My blood started to boil. The lady walked away quickly, so I told the girls that lady was very rude and her behavior was not acceptable. Obviously, I did not want a confrontation in the middle of the store.

We walked to the front till and while we were waiting, Spice started to finger some of the little charms at the till. She gets an allowance and was thinking of buying one. the till lady- another lady altogether- saw her, and snapped at her “please don’t pick up the keychains.”

What? Why? “She gets an allowance, and was thinking of buying one,” I snapped back. “She is a CUSTOMER.” Now I was getting really p*ssed off.

“Well, they are very breakable, “said the lady as a hasty explanation. I looked at the charms… They were rocks.

I took the girls out of the store to the car and told them what they had experienced was not acceptable. Mommy was going inside to talk to the manager about it.

So I did. I went inside and talk to the manager and she was very concerned. She had me point out the two ladies. And then I went back to the car.

With my blood still boiling, I talked to the girls as I was driving away. They could tell I was very very angry. I explained what prejudice was, and that the ladies were treating them with prejudice.

“Don’t they like any kids?” Asked one of my daughters.

“I don’t know, honey.” I replied. “But certainly they have ideas about how children behave and they are painting you with that brush.

I chalked it up to prejudice against children… But who knows. That creepy crawling feeling was real. The only thing I don’t know for sure is what the root of the prejudice is.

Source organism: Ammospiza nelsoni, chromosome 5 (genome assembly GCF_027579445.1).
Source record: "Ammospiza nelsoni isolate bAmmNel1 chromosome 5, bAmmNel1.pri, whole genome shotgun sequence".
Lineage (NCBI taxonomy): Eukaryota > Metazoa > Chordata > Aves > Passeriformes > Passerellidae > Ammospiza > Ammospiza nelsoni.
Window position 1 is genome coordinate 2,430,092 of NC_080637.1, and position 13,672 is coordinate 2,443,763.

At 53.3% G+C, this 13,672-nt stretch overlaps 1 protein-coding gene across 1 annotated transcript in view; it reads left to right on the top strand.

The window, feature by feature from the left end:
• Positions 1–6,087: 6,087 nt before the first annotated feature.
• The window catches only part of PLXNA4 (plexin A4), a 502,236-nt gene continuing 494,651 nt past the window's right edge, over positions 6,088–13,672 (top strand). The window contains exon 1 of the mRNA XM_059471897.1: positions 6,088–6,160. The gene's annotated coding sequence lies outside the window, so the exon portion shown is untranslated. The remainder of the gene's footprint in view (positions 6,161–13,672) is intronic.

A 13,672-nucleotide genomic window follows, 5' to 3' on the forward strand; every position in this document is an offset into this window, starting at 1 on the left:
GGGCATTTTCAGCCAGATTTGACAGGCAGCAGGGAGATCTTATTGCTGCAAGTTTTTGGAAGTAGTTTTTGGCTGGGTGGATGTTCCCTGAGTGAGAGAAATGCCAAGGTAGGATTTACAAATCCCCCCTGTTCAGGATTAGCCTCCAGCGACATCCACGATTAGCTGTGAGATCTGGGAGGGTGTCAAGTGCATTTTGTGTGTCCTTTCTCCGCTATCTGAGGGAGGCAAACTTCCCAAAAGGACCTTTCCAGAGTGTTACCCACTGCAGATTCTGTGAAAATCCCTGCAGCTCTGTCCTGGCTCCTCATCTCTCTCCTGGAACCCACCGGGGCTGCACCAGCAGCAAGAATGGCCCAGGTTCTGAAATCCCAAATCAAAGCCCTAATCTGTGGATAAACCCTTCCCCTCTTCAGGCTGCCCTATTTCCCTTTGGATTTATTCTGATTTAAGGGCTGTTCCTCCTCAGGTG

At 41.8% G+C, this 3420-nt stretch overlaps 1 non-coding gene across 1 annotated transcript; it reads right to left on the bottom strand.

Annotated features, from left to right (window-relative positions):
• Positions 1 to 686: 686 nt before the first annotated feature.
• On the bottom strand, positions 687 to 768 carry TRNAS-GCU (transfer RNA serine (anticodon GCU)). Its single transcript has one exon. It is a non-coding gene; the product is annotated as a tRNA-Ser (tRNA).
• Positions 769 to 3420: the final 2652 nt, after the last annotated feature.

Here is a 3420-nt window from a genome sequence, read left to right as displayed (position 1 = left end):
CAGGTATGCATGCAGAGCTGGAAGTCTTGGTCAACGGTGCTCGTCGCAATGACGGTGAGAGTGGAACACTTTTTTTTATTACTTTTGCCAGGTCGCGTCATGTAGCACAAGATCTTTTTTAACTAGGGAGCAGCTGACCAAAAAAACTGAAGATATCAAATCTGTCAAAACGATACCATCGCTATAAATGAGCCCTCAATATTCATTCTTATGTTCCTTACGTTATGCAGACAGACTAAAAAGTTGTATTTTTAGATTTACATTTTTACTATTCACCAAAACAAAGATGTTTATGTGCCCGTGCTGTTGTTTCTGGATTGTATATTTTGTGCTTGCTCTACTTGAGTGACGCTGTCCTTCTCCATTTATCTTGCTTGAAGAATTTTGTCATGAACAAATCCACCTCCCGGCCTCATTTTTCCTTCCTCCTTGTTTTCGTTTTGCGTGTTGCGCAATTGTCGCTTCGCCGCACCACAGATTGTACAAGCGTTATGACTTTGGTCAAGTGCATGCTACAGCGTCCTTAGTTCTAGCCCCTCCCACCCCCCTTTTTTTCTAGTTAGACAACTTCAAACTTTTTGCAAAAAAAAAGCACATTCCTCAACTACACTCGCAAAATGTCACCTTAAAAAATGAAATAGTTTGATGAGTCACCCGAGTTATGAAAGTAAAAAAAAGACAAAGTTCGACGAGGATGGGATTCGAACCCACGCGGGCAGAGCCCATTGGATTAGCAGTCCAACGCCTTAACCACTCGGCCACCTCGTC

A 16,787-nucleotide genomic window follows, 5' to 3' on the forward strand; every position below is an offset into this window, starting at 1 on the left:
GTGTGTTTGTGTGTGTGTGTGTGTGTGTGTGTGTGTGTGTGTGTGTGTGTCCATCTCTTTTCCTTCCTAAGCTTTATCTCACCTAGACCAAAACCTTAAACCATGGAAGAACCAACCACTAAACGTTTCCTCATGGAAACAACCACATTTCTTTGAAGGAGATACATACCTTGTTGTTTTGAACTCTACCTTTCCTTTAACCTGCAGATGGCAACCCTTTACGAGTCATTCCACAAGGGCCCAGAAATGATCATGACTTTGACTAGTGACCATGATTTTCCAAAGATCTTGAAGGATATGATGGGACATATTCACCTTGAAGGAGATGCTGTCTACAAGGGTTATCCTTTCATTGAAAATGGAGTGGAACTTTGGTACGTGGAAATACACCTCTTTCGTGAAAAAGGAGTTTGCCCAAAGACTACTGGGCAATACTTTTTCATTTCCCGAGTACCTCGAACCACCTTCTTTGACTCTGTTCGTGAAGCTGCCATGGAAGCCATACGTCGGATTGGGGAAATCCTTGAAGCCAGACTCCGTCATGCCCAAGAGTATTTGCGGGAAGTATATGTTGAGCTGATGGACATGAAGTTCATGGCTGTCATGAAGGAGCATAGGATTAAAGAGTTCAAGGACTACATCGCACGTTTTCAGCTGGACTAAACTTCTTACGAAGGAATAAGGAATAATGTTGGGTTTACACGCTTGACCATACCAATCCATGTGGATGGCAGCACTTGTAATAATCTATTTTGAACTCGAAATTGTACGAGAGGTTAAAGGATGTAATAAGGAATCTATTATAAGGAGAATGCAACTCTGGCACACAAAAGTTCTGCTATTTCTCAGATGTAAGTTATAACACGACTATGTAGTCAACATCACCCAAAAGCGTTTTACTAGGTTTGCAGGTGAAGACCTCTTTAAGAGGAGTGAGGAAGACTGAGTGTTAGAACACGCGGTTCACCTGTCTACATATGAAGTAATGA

Then I ask the girls if they had ever encountered prejudice because they were girls, and not boys. They didn’t think so.

I knew I was setting the stage, but I was sad when it came.

“But we have had prejudice because we have brown skin, “said one of my daughters. My heart sank. I cried a little inside. Why? Already grade 2?

They told me that one of their friend’s brothers said she should not play with the girls because they had brown skin. They were “no good “because there skin is brown. The friend still played with them, but it made them sad.

The irony of this is that the friend and her older brother are both visible minorities. Am I wrong to expect more of other people who encounter systemic racism? I don’t know. But I was sad, and disappointed. I talked to them about how we can’t change what people think. However, if the boy ever bothered them or acted meanly towards them, that was something that we could work on. I told them that prejudice is something that is too big for little girls to handle. If they were to encounter any prejudice, they should get the help of mommy, daddy, or the school principal. They should not try to handle it alone, not this young.

Anyway, this is not the first discussion we’ve ever had about racism. In fact, at the end of the conversation, Spice was all fired up and started quoting Nina Simone’s songs and talking about Martin Luther King. However, it’s the first time the girls have had that horrible sinking feeling, and it made me unbelievably sad. And, scared for them. If it starts in grade 2, how many times will they encounter this in life?

Today I am going back to the bulk food store again. I will follow up with the manager, and make sure something really will get done. This shouldn’t happen to any other child. No child should experience that yucky horrible feeling of prejudice.

Major Announcement from Vulnerable Children Society

As many of you know, I serve as the President for Vulnerable Children Society, a registered Canadian charity that helps kids and families in Ethiopia. Well, this week I was SO GLAD to be delivering good news! I hope you’ll watch the video and check out our NEW project, following the link below. 🙂